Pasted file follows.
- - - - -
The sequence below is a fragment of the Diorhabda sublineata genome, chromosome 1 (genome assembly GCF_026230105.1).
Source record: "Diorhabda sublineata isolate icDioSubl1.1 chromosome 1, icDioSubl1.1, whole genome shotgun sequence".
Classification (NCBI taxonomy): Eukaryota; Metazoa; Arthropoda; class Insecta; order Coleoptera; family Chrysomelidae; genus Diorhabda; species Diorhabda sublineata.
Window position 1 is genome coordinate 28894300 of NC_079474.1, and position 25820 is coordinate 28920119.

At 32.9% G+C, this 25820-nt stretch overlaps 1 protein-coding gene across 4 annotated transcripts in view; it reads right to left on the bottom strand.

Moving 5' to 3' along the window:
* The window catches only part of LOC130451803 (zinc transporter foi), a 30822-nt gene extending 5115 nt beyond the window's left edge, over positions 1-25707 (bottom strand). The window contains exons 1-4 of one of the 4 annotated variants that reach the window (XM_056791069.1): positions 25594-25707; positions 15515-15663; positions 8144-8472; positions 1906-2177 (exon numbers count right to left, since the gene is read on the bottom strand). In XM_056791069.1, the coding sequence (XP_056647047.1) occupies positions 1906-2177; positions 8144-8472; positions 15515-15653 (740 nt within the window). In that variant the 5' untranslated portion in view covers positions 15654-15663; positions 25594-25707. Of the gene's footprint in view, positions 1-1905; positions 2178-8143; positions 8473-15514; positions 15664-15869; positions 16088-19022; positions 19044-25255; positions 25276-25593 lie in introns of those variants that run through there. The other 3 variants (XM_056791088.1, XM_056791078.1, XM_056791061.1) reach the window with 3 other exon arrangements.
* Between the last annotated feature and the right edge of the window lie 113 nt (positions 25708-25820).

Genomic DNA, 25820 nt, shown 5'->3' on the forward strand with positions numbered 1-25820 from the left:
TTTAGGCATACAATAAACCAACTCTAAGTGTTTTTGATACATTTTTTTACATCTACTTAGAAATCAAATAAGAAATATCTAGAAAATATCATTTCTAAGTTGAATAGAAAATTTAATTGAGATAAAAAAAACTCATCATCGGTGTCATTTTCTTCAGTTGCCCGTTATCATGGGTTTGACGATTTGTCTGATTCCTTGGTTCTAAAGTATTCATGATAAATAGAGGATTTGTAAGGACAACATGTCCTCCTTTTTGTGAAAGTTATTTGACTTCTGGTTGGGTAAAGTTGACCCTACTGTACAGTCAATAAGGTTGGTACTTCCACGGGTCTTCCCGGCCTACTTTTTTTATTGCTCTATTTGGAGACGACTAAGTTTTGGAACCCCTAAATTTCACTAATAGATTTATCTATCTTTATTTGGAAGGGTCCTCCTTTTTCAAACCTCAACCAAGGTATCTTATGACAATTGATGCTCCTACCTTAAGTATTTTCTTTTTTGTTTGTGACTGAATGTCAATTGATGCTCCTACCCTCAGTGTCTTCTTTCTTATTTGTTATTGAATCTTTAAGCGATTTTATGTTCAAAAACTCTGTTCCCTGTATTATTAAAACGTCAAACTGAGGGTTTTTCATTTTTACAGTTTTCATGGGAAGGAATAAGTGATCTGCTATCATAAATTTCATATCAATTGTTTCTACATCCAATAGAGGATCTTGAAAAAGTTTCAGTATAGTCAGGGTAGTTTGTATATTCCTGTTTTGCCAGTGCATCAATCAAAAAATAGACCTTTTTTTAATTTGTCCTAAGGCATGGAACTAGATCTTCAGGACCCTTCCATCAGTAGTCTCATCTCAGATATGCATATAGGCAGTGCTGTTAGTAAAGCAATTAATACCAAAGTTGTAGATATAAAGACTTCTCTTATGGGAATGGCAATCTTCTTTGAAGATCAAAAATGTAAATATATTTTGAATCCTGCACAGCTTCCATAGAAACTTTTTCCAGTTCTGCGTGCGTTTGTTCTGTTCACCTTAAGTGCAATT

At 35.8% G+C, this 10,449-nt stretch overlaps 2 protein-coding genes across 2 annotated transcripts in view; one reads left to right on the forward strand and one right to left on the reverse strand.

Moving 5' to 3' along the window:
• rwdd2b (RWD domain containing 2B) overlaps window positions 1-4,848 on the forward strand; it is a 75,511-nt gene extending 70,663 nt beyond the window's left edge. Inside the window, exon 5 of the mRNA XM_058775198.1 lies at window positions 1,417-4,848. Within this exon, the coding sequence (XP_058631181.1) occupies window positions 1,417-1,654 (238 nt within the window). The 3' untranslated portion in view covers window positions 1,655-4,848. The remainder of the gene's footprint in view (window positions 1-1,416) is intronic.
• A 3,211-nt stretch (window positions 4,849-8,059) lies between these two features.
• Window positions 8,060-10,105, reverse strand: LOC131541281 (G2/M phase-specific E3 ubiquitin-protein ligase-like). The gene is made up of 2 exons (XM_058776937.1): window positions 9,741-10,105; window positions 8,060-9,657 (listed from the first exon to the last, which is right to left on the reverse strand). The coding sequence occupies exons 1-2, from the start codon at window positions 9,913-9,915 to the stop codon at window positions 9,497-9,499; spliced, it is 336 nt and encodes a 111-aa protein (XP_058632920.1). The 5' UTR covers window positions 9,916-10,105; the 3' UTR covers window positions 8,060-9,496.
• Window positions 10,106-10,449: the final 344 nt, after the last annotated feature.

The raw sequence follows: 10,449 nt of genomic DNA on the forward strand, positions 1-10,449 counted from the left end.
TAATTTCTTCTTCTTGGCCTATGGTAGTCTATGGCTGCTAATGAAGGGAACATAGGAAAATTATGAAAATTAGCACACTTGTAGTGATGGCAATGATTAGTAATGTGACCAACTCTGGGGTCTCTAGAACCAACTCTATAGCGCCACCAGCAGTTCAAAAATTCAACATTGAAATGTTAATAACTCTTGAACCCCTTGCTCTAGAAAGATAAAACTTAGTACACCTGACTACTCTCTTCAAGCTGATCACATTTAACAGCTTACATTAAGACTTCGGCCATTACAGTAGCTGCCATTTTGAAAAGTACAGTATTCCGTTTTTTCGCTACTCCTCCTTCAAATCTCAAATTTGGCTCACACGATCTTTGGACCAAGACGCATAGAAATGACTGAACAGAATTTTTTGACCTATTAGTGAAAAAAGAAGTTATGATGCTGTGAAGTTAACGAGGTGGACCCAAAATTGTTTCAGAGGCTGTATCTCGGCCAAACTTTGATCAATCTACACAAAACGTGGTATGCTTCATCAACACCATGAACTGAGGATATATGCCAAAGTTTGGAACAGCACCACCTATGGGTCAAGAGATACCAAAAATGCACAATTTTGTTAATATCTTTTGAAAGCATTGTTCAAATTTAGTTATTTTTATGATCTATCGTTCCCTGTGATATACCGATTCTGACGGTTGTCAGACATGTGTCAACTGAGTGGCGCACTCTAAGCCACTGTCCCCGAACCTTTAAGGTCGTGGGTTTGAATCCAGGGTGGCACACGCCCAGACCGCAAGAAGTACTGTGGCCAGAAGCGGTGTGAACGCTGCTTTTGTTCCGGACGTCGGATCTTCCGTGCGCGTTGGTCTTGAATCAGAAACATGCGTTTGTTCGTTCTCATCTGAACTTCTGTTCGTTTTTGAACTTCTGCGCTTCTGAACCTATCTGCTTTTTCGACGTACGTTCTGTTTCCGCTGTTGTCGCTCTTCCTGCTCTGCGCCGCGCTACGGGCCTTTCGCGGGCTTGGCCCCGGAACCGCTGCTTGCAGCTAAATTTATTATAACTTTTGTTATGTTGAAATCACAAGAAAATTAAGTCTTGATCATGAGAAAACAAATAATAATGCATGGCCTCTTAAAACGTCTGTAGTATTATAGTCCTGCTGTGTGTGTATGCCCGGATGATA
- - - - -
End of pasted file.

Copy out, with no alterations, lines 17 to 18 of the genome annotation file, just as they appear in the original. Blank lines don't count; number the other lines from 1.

The raw sequence follows: 10,449 nt of genomic DNA on the forward strand, positions 1-10,449 counted from the left end.
TAATTTCTTCTTCTTGGCCTATGGTAGTCTATGGCTGCTAATGAAGGGAACATAGGAAAATTATGAAAATTAGCACACTTGTAGTGATGGCAATGATTAGTAATGTGACCAACTCTGGGGTCTCTAGAACCAACTCTATAGCGCCACCAGCAGTTCAAAAATTCAACATTGAAATGTTAATAACTCTTGAACCCCTTGCTCTAGAAAGATAAAACTTAGTACACCTGACTACTCTCTTCAAGCTGATCACATTTAACAGCTTACATTAAGACTTCGGCCATTACAGTAGCTGCCATTTTGAAAAGTACAGTATTCCGTTTTTTCGCTACTCCTCCTTCAAATCTCAAATTTGGCTCACACGATCTTTGGACCAAGACGCATAGAAATGACTGAACAGAATTTTTTGACCTATTAGTGAAAAAAGAAGTTATGATGCTGTGAAGTTAACGAGGTGGACCCAAAATTGTTTCAGAGGCTGTATCTCGGCCAAACTTTGATCAATCTACACAAAACGTGGTATGCTTCATCAACACCATGAACTGAGGATATATGCCAAAGTTTGGAACAGCACCACCTATGGGTCAAGAGATACCAAAAATGCACAATTTTGTTAATATCTTTTGAAAGCATTGTTCAAATTTAGTTATTTTTATGATCTATCGTTCCCTGTGATATACCGATTCTGACGGTTGTCAGACATGTGTCAACTGAGTGGCGCACTCTAAGCCACTGTCCCCGAACCTTTAAGGTCGTGGGTTTGAATCCAGGGTGGCACACGCCCAGACCGCAAGAAGTACTGTGGCCAGAAGCGGTGTGAACGCTGCTTTTGTTCCGGACGTCGGATCTTCCGTGCGCGTTGGTCTTGAATCAGAAACATGCGTTTGTTCGTTCTCATCTGAACTTCTGTTCGTTTTTGAACTTCTGCGCTTCTGAACCTATCTGCTTTTTCGACGTACGTTCTGTTTCCGCTGTTGTCGCTCTTCCTGCTCTGCGCCGCGCTACGGGCCTTTCGCGGGCTTGGCCCCGGAACCGCTGCTTGCAGCTAAATTTATTATAACTTTTGTTATGTTGAAATCACAAGAAAATTAAGTCTTGATCATGAGAAAACAAATAATAATGCATGGCCTCTTAAAACGTCTGTAGTATTATAGTCCTGCTGTGTGTGTATGCCCGGATGATA